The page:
For the past two years, Nils Frahm has been building a brand new studio in Berlin to make his 7th studio
album titled All Melody, which will be released on January 26th, 2018 via Erased Tapes, before Nils embarks on his first world tour since 2015.
Since the day Nils first encountered the impressive studio of a family friend, he had envisioned to create one of his own at such a large scale. Fast forward to the present day and Nils is now the proud host of Saal 3, part of the historical 1950s East German Funkhaus building beside the River Spree. It is here where he has spent most of his time deconstructing and reconstructing the entire space from the cabling and electricity to the woodwork, before moving on to the finer elements; building a pipe organ and creating a mixing desk all from scratch with the help of his friends. This is somewhere music can be nurtured and not neglected, and where he can somewhat fulfil his pursuit of presenting music to the world as close to his imagination as possible.
His previous albums have often been accompanied with a story, such as Felt (2011) where he placed felt upon the hammers of the piano out of courtesy to his neighbours when recording late at night in his old bedroom studio, and the following album Screws (2012) when injuring his thumb forced him to play with only nine fingers. His new album is born out of the freedom that his new environment provided, allowing Nils to explore without any restrictions and to keep it All about the Melody.
Despite being confined within the majestic four walls of the Funkhaus, buried deep in its reverb chambers, or in an old dry well in Mallorca, All Melody is, in fact, proof that music is limitless, timeless, and reflects that of Nils’ own capabilities. From a boy’s dream to resetting the parameters of music itself.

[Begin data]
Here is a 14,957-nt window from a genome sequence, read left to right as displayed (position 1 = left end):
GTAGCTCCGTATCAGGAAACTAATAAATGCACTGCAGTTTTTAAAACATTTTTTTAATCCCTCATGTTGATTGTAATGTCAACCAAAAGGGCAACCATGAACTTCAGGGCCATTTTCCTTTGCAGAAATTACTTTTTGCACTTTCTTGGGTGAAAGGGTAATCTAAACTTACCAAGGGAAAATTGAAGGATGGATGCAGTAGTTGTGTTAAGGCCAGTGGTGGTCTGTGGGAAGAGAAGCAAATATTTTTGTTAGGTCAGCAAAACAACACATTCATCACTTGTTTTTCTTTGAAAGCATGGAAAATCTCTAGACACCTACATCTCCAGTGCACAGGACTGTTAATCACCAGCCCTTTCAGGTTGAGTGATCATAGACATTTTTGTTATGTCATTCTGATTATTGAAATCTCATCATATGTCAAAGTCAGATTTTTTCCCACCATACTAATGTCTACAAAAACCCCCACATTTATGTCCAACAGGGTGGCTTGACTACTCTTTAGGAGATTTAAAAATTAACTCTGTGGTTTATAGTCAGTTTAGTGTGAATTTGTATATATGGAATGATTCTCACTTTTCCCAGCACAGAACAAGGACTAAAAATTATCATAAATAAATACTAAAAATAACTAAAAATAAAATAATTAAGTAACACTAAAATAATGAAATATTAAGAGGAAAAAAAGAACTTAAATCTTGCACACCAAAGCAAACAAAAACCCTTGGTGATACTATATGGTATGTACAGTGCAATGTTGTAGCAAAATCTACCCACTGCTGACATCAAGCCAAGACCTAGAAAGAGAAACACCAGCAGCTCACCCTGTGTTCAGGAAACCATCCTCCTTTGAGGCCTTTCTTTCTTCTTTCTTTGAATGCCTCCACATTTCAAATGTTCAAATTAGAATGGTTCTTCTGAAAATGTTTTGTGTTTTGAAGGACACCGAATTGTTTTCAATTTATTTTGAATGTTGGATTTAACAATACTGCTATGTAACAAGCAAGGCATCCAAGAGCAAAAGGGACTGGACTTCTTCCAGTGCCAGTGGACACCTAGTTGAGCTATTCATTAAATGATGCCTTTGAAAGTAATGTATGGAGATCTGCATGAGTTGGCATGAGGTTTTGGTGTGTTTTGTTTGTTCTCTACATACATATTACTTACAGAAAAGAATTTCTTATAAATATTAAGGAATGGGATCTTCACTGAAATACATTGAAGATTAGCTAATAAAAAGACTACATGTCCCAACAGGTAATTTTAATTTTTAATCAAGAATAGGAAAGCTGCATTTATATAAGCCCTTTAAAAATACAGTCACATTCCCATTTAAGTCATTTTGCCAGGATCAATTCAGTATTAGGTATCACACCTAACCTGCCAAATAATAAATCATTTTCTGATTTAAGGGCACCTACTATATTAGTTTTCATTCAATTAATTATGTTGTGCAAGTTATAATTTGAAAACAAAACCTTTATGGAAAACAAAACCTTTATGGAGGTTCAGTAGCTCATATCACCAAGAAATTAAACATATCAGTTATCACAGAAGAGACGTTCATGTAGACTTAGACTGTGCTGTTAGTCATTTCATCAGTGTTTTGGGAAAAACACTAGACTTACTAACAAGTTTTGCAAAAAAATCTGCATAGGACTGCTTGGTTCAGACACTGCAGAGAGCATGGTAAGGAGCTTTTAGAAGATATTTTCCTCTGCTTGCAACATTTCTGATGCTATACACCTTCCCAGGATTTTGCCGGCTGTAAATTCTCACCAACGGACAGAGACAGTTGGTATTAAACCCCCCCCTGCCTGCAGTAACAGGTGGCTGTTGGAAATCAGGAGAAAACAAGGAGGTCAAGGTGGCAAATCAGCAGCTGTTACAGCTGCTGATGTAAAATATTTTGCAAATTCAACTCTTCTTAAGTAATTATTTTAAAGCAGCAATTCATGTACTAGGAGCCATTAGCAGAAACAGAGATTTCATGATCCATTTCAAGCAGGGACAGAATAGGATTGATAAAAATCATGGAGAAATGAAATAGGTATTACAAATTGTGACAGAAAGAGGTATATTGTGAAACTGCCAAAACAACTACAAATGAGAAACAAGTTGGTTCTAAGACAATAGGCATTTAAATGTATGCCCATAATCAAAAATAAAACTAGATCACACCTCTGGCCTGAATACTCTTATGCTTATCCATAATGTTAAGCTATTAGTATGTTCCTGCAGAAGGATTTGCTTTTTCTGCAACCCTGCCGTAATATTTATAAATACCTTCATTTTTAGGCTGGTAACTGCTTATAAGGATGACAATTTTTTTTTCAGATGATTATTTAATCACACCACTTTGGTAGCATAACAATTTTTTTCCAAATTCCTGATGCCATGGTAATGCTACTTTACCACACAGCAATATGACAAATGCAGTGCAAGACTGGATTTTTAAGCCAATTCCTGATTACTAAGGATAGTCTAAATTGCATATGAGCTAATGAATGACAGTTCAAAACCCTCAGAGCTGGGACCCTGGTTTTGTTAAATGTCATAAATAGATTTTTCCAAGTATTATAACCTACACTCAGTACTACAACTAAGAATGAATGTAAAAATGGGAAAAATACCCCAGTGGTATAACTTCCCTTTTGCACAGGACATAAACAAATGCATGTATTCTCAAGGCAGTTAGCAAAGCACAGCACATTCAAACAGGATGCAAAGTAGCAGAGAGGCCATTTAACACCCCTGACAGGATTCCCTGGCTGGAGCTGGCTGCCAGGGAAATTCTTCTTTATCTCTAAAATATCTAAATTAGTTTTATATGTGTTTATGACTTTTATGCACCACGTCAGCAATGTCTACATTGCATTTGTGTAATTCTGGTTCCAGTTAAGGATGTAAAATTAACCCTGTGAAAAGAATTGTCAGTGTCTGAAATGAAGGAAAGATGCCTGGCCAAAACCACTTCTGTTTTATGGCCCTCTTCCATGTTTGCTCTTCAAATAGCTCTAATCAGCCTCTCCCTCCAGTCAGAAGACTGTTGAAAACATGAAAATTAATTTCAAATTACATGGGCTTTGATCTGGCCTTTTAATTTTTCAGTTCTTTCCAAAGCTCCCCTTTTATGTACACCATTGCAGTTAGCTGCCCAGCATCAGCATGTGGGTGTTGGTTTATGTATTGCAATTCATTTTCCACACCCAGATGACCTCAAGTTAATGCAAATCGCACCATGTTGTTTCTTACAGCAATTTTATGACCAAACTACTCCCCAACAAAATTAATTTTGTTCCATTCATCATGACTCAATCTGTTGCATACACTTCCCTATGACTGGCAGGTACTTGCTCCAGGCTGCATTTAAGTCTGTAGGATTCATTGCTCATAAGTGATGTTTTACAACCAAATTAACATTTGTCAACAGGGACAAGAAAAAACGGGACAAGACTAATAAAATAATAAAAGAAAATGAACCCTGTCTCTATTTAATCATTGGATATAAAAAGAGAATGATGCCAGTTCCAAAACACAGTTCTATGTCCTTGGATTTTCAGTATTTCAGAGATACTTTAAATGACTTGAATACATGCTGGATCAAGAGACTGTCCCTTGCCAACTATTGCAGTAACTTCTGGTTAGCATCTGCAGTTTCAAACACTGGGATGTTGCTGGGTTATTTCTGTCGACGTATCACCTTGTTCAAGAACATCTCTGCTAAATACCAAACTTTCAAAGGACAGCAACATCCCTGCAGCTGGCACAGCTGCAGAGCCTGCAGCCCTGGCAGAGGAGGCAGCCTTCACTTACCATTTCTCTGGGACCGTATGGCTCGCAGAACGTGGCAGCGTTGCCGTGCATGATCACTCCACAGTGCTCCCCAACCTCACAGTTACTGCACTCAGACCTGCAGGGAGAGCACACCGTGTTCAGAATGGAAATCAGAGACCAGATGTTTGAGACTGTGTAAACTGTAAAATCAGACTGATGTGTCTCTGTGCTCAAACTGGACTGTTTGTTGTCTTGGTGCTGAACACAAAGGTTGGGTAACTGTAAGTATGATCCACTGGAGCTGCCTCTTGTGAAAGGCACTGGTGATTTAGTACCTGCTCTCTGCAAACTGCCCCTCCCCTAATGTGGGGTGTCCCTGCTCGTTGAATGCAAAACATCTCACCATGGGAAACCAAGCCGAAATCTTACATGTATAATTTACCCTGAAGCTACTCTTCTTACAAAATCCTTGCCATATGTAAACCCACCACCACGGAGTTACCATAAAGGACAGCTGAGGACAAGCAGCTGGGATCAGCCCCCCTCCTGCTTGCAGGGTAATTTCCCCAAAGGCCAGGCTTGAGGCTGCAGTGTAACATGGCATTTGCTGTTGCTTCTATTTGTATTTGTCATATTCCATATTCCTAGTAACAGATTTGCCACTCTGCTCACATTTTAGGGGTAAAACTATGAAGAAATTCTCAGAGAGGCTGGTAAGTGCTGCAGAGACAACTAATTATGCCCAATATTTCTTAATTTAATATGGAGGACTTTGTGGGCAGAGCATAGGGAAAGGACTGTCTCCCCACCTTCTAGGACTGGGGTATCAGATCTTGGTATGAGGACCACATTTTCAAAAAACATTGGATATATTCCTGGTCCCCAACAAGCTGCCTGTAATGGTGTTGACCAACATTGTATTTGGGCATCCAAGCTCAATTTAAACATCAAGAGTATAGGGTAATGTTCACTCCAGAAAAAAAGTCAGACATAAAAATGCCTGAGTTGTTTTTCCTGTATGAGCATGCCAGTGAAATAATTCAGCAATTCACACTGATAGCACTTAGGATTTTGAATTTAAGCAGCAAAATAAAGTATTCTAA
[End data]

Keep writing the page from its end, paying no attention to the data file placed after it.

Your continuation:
Words from Nils, October 2017:
“In the process of completion, any album not only reveals what it has become but, maybe more importantly, what it hasn’t become. All Melody was imagined to be so many things over time and it has been a whole lot, but never exactly what I planned it to be. I wanted to hear beautiful drums, drums I’ve never seen or heard before, accompanied by human voices, girls, and boys. They would sing a song from this very world and it would sound like it was from a different space. I heard a synthesiser which sounds like a harmonium playing the All Melody, melting together with a line of a harmonium sounding like a synthesiser. My pipe organ would turn into a drum machine, while my drum machine would sound like an orchestra of breathy flutes. I would turn my piano into my very voice, and any voice into a ringing string. The music I hear inside me will never end up on a record, as it seems I can only play it for myself. This record includes what I think sticks out and describes my recent musical discoveries in the best possible way I could imagine.”
The cover art was taken by photographer Lia Darjes in Nils’ new studio and designed by Torsten Posselt at FELD. A series of these in-studio photos will be included in a booklet with a copy of All Melody.
22 days, 13 shows & 11 countries, Scott and the crew are heading home, here are some photos from the journey.
One could argue this is Floating Points best piece of work, i’ll make that argument right now.
Ratio (Deconstructed Mixes) – Vinyl
A: Ratio (Pt. II Organ) [19min : 04 sec]
B: Ratio (Pt. II Dub) [7min : 36 sec]
The A side of the vinyl will feature the track in two parts: the first nine minutes being identical to the digital version, followed by solely the organ section of the second half. The vinyl’s B Side in contrast will feature the beat/drums and bassline of the second half of the track in isolation.